Recording information: Sottoilmare Recording Studio, Italy (02/2008-05/2008).
The "Canterbury" musical style is uniquely wedded to a time and place -- late-'60s to mid-'70s England for the most part -- and so groups from other times and places that may be influenced by the Canterbury sound are usually described in just that way: "Canterbury-influenced" rather than real Canterbury. Well, with the arrival of 4th by the Italian quartet D.F.A., maybe it's time to consider that real Canterbury music can be played anytime, anyplace. For this album nails the most adventurous aspects of the Canterbury sound -- particularly that of Canterbury supergroup Hatfield and the North circa 1975's The Rotters' Club -- so completely and expertly that it's nearly impossible to view the album as a mere tribute or knockoff. And not a ripoff, either -- 4th is too fabulous to describe with such a pejorative. On the lengthy instrumentals here (and instrumentals dominate), keyboardist Alberto Bonomi, guitarist Silvio Minella, drummer Alberto De Grandis, and bassist Luca Baldassari unite in melodic statements that are knotty and angular enough to hold surprises for the listener while never sacrificing flow and momentum. The musicians plunge into intricate long-form compositions, such as the opening 14-plus-minute "Baltasaurus," that twist and turn and keep the changeups coming one after the other. With a solo burst here, a unison line there, counterpoint snippets, thematic reiterations, and dynamic advances and retreats, this is music to get lost in for anyone so inclined, and is also utterly absent aimless noodling or a lack of direction, thanks to so much of it being so thoroughly composed.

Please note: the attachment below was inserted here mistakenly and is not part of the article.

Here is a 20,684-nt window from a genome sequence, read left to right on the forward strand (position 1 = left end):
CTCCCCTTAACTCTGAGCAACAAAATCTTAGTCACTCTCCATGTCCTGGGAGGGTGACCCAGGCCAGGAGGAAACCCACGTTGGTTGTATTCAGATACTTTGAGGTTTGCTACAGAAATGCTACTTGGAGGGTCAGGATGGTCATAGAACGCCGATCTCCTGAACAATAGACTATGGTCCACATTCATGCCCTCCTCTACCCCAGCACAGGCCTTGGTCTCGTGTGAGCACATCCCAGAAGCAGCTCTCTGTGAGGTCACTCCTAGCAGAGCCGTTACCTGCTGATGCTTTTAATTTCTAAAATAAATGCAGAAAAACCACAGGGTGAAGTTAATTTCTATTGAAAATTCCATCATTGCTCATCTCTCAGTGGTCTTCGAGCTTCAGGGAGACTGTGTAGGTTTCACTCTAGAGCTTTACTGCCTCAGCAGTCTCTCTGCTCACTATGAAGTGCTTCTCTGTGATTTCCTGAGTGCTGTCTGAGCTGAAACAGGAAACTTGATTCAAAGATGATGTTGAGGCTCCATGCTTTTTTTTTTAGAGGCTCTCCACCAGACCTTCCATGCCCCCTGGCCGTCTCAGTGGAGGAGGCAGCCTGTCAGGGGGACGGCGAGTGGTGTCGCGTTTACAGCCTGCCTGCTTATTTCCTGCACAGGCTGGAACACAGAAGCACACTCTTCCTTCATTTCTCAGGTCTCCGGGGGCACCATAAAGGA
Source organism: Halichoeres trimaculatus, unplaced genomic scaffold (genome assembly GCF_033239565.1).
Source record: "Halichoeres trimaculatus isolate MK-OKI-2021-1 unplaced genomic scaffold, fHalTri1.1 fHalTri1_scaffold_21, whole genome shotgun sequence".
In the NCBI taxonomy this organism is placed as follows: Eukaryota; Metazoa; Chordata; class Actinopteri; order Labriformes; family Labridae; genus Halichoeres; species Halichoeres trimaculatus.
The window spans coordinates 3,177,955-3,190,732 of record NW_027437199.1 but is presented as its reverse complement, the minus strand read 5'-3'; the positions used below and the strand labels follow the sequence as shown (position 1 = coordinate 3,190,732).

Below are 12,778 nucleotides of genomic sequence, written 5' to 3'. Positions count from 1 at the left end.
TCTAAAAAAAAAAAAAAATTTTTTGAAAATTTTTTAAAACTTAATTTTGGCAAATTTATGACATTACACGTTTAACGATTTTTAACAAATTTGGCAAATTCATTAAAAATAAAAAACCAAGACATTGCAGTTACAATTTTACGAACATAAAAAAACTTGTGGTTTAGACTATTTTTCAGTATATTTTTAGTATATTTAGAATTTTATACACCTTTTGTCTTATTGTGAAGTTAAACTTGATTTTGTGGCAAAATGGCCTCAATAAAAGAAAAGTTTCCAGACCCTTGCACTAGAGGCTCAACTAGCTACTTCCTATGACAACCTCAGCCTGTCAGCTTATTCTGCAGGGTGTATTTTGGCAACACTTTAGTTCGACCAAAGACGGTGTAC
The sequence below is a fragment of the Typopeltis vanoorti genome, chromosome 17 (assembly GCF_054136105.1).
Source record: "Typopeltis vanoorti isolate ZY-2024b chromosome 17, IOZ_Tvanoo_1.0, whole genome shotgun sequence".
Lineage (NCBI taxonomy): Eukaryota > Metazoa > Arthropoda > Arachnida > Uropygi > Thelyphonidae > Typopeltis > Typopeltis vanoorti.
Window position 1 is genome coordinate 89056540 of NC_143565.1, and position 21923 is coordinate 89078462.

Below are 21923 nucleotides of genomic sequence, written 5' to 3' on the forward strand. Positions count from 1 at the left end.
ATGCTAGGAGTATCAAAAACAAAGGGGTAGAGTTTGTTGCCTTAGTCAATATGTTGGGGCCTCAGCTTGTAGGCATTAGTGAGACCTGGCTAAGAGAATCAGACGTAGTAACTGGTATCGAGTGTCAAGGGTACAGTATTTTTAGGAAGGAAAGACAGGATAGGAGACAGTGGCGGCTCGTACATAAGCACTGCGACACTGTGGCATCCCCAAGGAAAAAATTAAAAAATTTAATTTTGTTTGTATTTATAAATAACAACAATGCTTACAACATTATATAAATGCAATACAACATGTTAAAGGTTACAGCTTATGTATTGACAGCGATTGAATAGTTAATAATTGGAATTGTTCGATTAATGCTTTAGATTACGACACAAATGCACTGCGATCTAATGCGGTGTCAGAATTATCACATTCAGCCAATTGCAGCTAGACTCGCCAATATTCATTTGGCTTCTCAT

Bonomi alternately recalls Dave Stewart on the Fender Rhodes, Alan Gowen on synths, and -- to cite a more current reference -- the muscular yet nimble Hammond voicings of Tomohiro Ueno from Japan's Pochakaite Malko, while also interjecting some lovely, spacy Jimmy Hastings-style flute here and there. Meanwhile, Minella is clearly enamored of Phil Miller's sustained guitar tone, and drummer De Grandis (also principal composer throughout) and Baldassari form a powerful, tight yet fluid rhythm section. This music is not designed for the typical youthful listener of early-21st century post-grunge indie/alternative rock, and those constitutionally disinclined to "prog rock" would no doubt find something not to like here. Truth be told, one does wonder why so many proggers, D.F.A. included, seem enamored of words like "Dreaming melody/Rising from the sea/You dive/And float my soul to the sky." But in the case of 4th the vocals really are few and far between, and De Grandis' singing of the aforementioned lyrics on "The Mirror" is soon replaced by some of his jazzy wordless harmony vocals later in the track. Also consider the engaging vocals delivered by the trio of female singers from the Sardinian world-folk group Andhira on the closing ballad "La Ballata de S'Isposa 'e Mannorri," which recalls a real tragedy in the island's past. In this context, the three singers sound a bit like the Northettes mixed with the timbral qualities of a late-'70s/early-'80s Mike Oldfield vocal chant. As on the intro to "Mosoq Runa" midway through the album, cellist Zoltan Szabo and violinist/violist Maria Vicentini add a chamberesque quality to "La Ballata"'s conclusion, which ends the disc on a beautifully understated note. On balance, then, 4th's shortcomings seem so slight that one is inclined to greet the album with unabashed enthusiasm. For anyone waiting well past 30 years for a worthy successor to The Rotters' Club, here it is. ~ Dave Lynch